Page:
Friday, December 28, 2012

New crib standards take effect today for all child care providers in the United States

Starting today, all child care centers and homes must comply with the U.S. Consumer Product Safety Commission (CPSC) new crib rules.

More than 11 million cribs have been recalled because of safety hazards in the United States since 2007. The CPSC changed federal manufacturing standards for cribs in June 2011. The new rules, which apply to full-size and non-full-size cribs, prohibit the manufacture or sale of traditional drop-side rail cribs, strengthen crib slats and mattress supports, improve the quality of hardware and require more rigorous testing. Read more about the details of the crib manufacturing rules.

Starting today, all cribs in use in child care centers, family homes and places of public accommodation must comply with the June 2011 crib safety standards.

How can I tell if my crib complies with the new standards?
You cannot tell from looking at a crib whether it meets the new standards. If you purchased a crib before July 2011, it is not likely that it meets the new federal standard. You can check the crib itself for the manufacturing date. If it’s after June 28, 2011, the crib meets the standard. To be sure, you can contact the manufacturer to ask if the crib complies with 16 CFR 1219, the new standard for full-size cribs, or 16 CFR 1220, the new standard for non-full-size cribs.

The CPSC recently published guidance on which cribs meet the requirements and how providers can determine if their cribs comply. Read the guidance on CPSC’s cribs webpage.

How will DEL enforce the new standards?
DEL has incorporated the CPSC crib rules into our child care center and family home licensing rules. The rules require licensees to keep a log that shows each crib in use meets the CPSC crib requirements. Child care licensors may ask to see the log at any time, including during monitoring visits.

More information:

Thursday, December 13, 2012

Updated school-age licensing rules take effect Dec. 20

Updated rules for licensed school-age child care go into effect on Dec. 20. The revised school-age licensing WAC 170-297 will replace the previous school-age center requirements, WAC 170-151. The revised rules pertain to the 450 licensed school-age programs around the state, which serve up to 20,000 children ages 5 through 12 with before- and after-school care. The rules were last updated in 2001.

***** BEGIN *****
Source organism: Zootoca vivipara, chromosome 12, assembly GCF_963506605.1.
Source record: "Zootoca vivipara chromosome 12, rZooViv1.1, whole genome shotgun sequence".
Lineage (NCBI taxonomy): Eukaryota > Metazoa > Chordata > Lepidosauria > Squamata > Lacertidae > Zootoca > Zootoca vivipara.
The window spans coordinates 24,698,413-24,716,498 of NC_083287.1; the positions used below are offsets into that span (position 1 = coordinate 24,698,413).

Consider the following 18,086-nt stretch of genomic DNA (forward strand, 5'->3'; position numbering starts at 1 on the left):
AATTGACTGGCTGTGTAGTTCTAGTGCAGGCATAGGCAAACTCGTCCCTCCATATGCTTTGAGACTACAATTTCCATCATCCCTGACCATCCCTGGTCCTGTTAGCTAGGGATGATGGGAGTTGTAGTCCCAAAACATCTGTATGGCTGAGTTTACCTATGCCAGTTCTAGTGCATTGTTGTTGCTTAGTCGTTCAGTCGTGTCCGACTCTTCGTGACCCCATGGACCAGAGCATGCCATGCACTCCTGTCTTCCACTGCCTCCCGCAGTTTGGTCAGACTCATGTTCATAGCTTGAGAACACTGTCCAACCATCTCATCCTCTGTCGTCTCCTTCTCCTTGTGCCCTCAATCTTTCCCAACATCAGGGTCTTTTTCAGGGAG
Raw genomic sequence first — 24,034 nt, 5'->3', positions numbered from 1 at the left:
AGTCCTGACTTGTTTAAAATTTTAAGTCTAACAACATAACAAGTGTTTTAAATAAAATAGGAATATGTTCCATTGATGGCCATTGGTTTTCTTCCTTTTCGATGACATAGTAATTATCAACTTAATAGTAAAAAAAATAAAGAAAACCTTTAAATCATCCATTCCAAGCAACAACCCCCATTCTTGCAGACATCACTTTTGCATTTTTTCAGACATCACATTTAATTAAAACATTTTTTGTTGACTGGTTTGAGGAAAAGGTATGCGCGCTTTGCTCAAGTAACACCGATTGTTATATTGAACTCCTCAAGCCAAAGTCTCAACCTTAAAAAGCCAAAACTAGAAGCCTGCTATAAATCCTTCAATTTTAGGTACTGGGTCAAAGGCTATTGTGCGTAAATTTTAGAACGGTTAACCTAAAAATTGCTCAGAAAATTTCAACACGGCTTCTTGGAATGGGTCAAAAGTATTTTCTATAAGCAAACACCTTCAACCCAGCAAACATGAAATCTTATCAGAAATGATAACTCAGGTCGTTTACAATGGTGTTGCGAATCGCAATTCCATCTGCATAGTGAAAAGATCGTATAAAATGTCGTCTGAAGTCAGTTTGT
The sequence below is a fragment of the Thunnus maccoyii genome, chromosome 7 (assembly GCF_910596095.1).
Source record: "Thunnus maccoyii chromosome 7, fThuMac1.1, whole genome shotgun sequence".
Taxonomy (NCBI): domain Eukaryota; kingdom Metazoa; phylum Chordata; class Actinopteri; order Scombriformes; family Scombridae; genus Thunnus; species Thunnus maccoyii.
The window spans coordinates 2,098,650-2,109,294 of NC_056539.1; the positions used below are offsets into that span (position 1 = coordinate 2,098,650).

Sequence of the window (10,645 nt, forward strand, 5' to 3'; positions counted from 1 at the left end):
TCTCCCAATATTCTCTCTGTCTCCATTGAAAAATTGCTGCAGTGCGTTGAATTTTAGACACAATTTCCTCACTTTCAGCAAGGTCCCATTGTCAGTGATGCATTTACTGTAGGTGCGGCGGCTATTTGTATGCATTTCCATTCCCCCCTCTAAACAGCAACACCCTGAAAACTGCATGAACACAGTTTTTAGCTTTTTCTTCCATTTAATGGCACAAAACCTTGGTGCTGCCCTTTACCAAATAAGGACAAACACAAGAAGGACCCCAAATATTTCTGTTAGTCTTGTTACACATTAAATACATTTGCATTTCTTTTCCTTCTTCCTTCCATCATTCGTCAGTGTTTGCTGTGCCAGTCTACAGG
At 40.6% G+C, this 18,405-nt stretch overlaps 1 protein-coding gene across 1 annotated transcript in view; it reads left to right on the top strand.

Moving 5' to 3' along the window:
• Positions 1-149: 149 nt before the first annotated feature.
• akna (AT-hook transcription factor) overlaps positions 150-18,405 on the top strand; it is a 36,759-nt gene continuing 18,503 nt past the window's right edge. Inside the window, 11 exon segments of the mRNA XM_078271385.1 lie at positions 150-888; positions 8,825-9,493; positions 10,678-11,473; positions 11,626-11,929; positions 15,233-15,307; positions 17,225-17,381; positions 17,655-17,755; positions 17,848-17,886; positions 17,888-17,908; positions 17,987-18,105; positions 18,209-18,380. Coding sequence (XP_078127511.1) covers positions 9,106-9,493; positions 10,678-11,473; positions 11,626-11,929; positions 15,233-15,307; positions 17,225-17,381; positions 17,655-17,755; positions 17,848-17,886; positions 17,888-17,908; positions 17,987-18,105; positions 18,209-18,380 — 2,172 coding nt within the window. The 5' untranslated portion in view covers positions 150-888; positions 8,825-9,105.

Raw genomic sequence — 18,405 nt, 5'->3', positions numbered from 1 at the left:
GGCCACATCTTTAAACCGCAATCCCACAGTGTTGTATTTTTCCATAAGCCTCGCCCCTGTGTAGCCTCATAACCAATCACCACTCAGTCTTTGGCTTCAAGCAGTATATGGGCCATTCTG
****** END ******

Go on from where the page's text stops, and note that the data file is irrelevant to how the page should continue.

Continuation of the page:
The updated rules are better aligned with DEL's other child care licensing rules, and reflect more recent research. Key changes in the updated rules include:
  • Updates to water safety requirements, including adding a requirement of minimum staff-to-child ratio of 1:10 during water activities.
  • More information about guidance and discipline, including positive options for discipline and ways to help ensure bullying does not occur in the program.
  • Allowing use of public transportation, so long as children are supervised at all times and required staff-to-child ratios are maintained.
  • Updates to lighting safety requirements, including adding a requirement for either shatter-resistant light bulbs or shatter-resistant light coverings on ceiling-mounted light fixtures.
  • Requiring licensees to share more information with families about the program's program philosophy (view of child learning and development).
  • Information about use of private wells for water.
  • Updated information about smoking in or near the licensed space.
  • Updated information about first-aid kits.
  • Adding a requirement for ground cover in fall zones near swings and play equipment.
  • Adding limitations to screen time.
  • New rules regarding satellite kitchens.
  • Increasing education requirements for program directors.

The Department of Early Learning (DEL) began the process of updating these rules in 2009, when we contracted with School's Out Washington to create recommendations for the rules. School's Out Washington brought together key stakeholders to deliver these recommendations to DEL.

DEL filed formal proposed rules on Sept. 5, 2012, and held public hearings in Seattle and Yakima. We also accepted comments online.View a list of those comments and how they informed the rules.
School-age providers who have questions should contact their licensor.